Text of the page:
All those pieces of information need to go into the connection string you use for
getting to the database in your scripts. If this doesn't make sense, don't worry,
it will when you start working with databases.
2. They give you a web address to a control panel that allows you to set up your
own database on their server. This allows you to do all the work they did in secret
in the first scenario, otherwise the situation is identical.
Both ways have their plusses and minuses. The first is liable to have errors or you
may forget a field or require a change to the database, these changes require going
through the hosting company which can potentially be a time consuming process which
they end up doing incorrectly anyway.
The second is confusing, ifyou don't understand the control panel or have access to
someone who understands it it can be very daunting. Try and make sure that your
hosting company is available for questions and help at least until you stop breaking
out in a cold sweat every time you put in your username and password. The plus is that
when you do something you can see immediately that it's exactly the way you want it.
So, the guys let me know that they are going to phase out their server service since they can't give any support and it doesn't make sense for them financially. So there goes that, and I'm back to square one.
I was researching using a company that has cheap hosting and can get a package deal along with a very generic make-a-website-in-one-night sorta thing. I am very hesitant to go with them because this particular company does not have an 800 number and when I emailed a question it took a whole day to hear back from them. Plus, I really want to be in control of my site and not have to depend on a middle person. I feel an urgency to have a site very soon as I have several irons in the fire. Maybe doing this for a few months wouldn't be a bad idea, then I could learn more language and have time to build a dream site myself. hmmm.
If this information is insightful; my background is that I first learned programming on an Apple IIe waaay back in the 80's (remember floppies with the huge hole?), IBM, and have work experience with a Unix system.
I'm wondering if I should go mac......better for art stuff.
Site registration: yes.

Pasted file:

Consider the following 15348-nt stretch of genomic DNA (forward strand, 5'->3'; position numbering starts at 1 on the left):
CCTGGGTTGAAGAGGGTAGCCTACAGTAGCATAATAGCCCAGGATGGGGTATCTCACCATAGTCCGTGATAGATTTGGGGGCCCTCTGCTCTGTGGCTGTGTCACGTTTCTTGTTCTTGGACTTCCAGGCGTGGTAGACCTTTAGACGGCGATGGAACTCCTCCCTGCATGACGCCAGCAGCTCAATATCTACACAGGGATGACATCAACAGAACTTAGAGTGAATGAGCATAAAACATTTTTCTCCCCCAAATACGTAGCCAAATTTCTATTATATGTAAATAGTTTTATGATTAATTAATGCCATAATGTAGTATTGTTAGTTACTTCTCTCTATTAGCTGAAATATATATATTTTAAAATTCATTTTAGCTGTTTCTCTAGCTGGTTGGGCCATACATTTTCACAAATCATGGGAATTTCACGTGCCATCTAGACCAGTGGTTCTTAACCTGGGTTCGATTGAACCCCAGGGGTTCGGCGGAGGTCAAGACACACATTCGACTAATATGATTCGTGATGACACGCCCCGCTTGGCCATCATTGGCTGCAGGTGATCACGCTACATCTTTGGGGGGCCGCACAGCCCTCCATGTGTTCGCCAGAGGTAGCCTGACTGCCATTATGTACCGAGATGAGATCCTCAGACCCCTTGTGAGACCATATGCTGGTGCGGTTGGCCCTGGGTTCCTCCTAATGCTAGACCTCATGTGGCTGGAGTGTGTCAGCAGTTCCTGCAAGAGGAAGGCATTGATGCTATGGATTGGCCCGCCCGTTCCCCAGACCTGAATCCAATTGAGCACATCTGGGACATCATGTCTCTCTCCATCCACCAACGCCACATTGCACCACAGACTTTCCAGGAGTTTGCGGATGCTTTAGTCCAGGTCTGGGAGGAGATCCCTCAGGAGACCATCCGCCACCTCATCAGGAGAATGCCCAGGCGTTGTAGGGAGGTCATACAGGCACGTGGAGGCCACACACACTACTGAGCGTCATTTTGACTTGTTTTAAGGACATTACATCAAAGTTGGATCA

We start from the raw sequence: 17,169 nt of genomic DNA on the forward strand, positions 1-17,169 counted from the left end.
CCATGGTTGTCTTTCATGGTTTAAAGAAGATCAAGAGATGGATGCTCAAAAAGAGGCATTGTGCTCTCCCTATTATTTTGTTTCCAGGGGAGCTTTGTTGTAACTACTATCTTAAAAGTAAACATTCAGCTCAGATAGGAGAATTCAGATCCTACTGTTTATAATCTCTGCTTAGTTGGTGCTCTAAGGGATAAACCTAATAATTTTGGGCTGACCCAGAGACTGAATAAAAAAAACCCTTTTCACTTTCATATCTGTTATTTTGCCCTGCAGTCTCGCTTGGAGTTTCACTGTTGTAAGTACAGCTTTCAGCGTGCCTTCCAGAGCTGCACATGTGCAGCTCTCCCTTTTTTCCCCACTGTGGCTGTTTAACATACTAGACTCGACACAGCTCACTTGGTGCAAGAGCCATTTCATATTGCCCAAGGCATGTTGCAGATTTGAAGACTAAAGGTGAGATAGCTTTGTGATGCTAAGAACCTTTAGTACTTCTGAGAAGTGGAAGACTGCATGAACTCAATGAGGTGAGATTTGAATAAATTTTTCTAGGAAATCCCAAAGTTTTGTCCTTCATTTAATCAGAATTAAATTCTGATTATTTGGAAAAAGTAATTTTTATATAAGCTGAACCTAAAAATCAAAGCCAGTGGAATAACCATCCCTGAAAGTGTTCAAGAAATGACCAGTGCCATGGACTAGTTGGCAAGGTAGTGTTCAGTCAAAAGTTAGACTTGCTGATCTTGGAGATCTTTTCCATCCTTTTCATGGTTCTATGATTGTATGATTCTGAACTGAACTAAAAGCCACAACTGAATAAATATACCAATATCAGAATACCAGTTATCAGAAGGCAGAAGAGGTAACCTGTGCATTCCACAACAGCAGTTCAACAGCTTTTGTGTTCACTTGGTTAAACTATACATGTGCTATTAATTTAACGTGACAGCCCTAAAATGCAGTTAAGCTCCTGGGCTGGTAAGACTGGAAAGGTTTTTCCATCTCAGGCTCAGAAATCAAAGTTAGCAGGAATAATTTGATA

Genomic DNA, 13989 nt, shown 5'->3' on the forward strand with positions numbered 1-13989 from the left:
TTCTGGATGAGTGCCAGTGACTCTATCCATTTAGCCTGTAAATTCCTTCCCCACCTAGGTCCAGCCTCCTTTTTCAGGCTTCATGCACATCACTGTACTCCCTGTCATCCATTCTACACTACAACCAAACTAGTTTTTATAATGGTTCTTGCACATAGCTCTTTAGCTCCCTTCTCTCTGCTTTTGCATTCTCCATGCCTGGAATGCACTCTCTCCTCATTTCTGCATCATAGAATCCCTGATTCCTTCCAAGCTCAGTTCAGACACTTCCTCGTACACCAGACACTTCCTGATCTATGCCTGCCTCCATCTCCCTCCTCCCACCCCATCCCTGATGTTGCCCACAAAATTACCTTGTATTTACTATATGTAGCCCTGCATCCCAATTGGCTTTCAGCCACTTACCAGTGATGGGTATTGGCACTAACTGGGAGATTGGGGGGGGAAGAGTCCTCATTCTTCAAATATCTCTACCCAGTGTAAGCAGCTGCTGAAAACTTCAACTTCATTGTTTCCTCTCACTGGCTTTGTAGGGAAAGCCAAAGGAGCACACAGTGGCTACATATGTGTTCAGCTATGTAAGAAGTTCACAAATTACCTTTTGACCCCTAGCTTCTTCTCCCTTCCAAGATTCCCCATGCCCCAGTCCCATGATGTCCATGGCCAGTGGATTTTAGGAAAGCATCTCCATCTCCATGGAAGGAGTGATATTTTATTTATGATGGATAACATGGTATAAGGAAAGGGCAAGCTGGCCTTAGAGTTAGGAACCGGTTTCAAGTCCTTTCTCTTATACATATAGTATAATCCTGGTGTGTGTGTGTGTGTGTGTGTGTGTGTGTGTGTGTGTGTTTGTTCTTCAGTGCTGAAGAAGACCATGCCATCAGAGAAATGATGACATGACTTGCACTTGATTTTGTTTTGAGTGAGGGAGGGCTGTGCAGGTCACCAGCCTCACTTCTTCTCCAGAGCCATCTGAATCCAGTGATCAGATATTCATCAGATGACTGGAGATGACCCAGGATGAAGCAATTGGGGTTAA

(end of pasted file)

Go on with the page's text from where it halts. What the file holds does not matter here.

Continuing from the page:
Lists: take a look at yourluckylist.com - it's free.
Look for free marketing courses (Google it) and don't buy any! Lots of scammers out there (been there, bought all the t-shirts). There is no such thing as instant riches. Some so-called gurus offer good free courses as come-ons for their various programs.
I repeat: Don't buy anything until you feel comfortable with all the advice they're dealing out.
You can e-mail me for some good URL:s.
Have you got yourself a domain and an ISP yet?
If not, I suggest you do the following, step by step:
1. search Google for 'html tutorials'. There are thousands.
2. choose one, for instance www.w3schools.com/html/. Get a html editor, I personally use Cute (www.globalscape.com).
3. While you're at it, start laying out and sketch your site on paper. Decide on format and copntent. Then start coding - Cute lets you preview your efforts.
Get out your credit card and search for an ISP. A good low-cost one is b-one.net, but it's based in Europe. They also handle domain name registration. They also have a free wysiwyg editor. e-mail support only. There are others that combine hosting with site-building and a sort of marketing support like sitesell, bluevoda, xsite.
When done, upload via ftp to your server.
If you don't want to hand code, another alternative is NVU (www.nvu.org). It's wysiwyg program, it's free. But still get an ftp program (Cute ftp is good) as the built-in ftp of NVU is buggy. But remember - knowing a bit of html is essential.
Now get going and DO something. Good luck.